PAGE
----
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Re: 4.1 proposal for discussion

From: Avi Arditti <aardit@voa.gov>
Date: Thu, 05 Sep 2002 13:55:10 -0400
Message-ID: <3D779A7E.DB3D2300@voa.gov>
To: w3c-wai-gl@w3.org
CC: kgodden@atl.lmco.com

With permission, I am forwarding this note from computational linguist
Kurt Godden, Ph.D. I first met Kurt when he headed the Controlled
Automotive Service Language (CASL) program at General Motors.  He is now
Principal Member of the Engineering Staff, Advanced Technology Labs,
Lockheed Martin Corporation:

"Kurt S. Godden" wrote:
> I agree completely about the difficulties in trying to give specific
> success criteria based on syntactic constructs such as passive etc,
> where languages can differ so much.
> Given that you intend to cover content in any language, I think you are
> better off giving more abstract, higher-level success criteria, but you
> could use language-specific examples.  An example of higher-level
> 'universal' criteria would be something like 'To the extent
> reasonable/feasible etc try to have no more than one clause per
> sentence.'  That one may be a bit too restrictive, but it at least
> illustrates the principle.  This rule would entail, for example, that
> you break up conjoined sentences, and (here is where it's probably too
> restrictive) would reduce/eliminate subordinate clauses.
> You'd also want to have some abstract guidelines that address issues of
> ambiguity and the need to reduce it, e.g. avoid noun phrases that
> consist of strings of noun modifiers.  This is intended to reduce
> strings of nouns, which are often used in English technical literature,
> such as 'powertrain control module', because as these noun strings get
> longer, more and more ambiguity is introduced.  Does the Nth noun modify
> its successor, or some other one?  As a specific instance of this
> guideline, in the CASL project we had a rule for service authors not to
> use what we called "noun names" that consisted of more than 4 nouns in a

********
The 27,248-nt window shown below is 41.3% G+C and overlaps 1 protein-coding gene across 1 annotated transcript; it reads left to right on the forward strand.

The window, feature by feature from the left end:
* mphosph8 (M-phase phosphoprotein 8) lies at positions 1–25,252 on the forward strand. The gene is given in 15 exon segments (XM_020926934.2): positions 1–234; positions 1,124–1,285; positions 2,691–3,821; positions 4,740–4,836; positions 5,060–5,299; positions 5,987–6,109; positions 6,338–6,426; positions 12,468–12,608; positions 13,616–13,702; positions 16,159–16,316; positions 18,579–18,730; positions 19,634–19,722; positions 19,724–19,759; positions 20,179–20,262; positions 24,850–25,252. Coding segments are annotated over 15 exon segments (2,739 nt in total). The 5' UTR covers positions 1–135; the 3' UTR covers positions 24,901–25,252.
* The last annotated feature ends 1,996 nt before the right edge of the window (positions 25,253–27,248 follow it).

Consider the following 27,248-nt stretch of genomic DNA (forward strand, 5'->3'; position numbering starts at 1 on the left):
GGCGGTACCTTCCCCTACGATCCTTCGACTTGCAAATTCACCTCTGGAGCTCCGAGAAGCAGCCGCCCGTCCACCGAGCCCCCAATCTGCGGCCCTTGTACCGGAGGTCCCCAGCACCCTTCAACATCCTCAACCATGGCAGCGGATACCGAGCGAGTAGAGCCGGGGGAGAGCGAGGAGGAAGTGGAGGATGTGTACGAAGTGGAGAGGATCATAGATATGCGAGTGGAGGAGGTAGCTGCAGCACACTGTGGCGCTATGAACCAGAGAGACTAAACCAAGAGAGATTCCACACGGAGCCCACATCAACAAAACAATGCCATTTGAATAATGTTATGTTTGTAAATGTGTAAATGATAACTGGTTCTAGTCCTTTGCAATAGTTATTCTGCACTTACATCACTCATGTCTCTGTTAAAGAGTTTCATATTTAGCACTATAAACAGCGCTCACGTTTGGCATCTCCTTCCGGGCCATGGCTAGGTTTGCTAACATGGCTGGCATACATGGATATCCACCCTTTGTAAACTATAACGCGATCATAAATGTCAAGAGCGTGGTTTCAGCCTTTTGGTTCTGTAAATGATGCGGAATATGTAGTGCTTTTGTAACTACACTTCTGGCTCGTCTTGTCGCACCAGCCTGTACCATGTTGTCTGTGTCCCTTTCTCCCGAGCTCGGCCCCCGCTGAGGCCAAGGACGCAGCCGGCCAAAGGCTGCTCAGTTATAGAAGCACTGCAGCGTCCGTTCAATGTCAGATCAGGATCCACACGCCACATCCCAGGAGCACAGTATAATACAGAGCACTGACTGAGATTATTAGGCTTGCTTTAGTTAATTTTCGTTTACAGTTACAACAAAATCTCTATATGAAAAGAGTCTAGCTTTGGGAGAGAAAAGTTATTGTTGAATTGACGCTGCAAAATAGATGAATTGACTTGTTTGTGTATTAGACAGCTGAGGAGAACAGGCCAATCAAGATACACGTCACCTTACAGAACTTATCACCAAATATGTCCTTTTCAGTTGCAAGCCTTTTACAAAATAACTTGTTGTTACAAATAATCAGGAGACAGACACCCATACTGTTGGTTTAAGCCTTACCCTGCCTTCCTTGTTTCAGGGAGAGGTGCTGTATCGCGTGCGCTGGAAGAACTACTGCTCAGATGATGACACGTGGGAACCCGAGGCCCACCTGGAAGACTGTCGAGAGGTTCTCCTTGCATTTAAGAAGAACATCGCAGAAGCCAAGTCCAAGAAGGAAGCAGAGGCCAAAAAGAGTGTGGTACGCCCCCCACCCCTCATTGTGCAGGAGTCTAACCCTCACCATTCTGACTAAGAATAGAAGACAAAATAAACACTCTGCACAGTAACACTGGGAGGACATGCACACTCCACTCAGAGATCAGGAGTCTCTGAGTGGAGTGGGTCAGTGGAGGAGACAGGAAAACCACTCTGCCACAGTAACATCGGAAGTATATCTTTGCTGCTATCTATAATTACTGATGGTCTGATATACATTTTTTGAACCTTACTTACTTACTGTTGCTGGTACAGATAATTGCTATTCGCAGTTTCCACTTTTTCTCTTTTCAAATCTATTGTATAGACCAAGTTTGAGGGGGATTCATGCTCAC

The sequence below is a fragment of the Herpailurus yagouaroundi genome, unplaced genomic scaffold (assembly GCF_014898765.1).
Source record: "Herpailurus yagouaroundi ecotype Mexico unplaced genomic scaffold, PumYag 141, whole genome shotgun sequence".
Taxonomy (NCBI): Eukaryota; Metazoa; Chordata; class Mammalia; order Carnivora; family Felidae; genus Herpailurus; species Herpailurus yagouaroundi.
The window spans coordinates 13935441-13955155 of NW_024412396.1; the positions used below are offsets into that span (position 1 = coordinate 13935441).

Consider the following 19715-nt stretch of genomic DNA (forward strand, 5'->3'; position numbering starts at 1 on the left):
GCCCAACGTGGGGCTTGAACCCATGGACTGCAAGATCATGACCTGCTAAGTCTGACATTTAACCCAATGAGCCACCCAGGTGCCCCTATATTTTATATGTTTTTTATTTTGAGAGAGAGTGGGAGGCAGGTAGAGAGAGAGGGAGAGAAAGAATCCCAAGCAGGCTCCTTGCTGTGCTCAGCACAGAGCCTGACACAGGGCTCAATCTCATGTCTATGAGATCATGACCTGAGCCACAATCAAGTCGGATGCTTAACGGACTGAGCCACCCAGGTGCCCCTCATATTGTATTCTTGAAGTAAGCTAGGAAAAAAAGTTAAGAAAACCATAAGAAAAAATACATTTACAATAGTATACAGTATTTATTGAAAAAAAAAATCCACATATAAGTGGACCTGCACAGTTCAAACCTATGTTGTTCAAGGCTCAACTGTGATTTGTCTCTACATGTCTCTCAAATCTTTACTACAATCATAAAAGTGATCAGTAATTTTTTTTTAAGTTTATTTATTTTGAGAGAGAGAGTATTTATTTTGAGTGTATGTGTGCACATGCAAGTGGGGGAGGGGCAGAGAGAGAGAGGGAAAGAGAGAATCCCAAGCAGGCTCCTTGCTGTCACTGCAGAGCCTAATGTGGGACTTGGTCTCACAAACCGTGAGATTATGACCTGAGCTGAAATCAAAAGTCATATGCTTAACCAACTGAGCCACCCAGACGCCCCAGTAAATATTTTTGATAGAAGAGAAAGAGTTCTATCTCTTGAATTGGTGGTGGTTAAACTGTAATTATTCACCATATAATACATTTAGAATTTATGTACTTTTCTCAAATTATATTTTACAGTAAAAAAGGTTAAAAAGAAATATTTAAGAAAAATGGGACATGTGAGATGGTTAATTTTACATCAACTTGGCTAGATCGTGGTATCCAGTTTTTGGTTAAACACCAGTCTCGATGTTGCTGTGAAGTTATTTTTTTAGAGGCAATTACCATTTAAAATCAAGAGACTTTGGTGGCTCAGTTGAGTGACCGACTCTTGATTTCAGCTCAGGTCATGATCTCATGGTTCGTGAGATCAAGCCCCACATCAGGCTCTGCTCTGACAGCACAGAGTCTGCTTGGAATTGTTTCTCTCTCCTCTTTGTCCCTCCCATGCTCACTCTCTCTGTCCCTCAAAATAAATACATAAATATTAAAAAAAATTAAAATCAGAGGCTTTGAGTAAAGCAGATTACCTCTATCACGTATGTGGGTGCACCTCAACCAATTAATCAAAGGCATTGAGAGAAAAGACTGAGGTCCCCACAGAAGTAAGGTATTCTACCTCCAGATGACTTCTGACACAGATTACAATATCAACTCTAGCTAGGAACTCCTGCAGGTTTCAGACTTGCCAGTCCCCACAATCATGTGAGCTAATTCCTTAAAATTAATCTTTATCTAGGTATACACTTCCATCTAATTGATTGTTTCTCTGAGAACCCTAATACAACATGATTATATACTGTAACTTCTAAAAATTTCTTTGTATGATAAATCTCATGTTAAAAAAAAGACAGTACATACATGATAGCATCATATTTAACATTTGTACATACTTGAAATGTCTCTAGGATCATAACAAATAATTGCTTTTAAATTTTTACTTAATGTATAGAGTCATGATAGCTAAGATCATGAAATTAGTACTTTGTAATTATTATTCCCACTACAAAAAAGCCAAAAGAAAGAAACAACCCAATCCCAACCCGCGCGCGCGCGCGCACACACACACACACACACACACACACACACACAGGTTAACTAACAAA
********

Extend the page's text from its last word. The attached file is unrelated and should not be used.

> row.  We found sentences in published service manuals that had as many
> as NINE nouns strung together in a single NP.  Only expert mechanics had
> a chance at understanding those things, and even they probably
> struggled.  As an alternative, we gave examples in our author guidelines
> of how to break such long noun strings up into nouns with prepositional
> phrase modifiers.
> To the extent that long sentences also tend to be more complex than
> short sentences, you may want to consider something like a guideline on
> limiting the length of a sentence to being <= some number of words.  In
> CASL, we had a rule to write sentences no longer than 25 words, which
> seemed to work well in practice, and automatically forced simpler
> sentence structures.  Of course, other languages won't work well for a
> guideline like this, e.g. Turkish or even German.
> Finally, you may want to say something additional about the selection of
> words/terminology.  You do refer to giving explanations of new
> concepts/terms, but for non-technical terms you may want to say
> something about using commonly occurring words.  The general idea I'm
> getting at is that I never liked those metrics like Flesch or the Fog
> Index that penalized words for having many syllables.  By that criteria,
> the word 'automobile' is harder to understand than 'neem' (a kind of
> tree that grows in India, but the word appears in English
> dictionaries).  What's important is the frequency of occurence of words
> in a language.  Words with higher freqency of occurrence are more
> understandable, regardless of syllable length.
Received on Thursday, 5 September 2002 13:55:48 UTC

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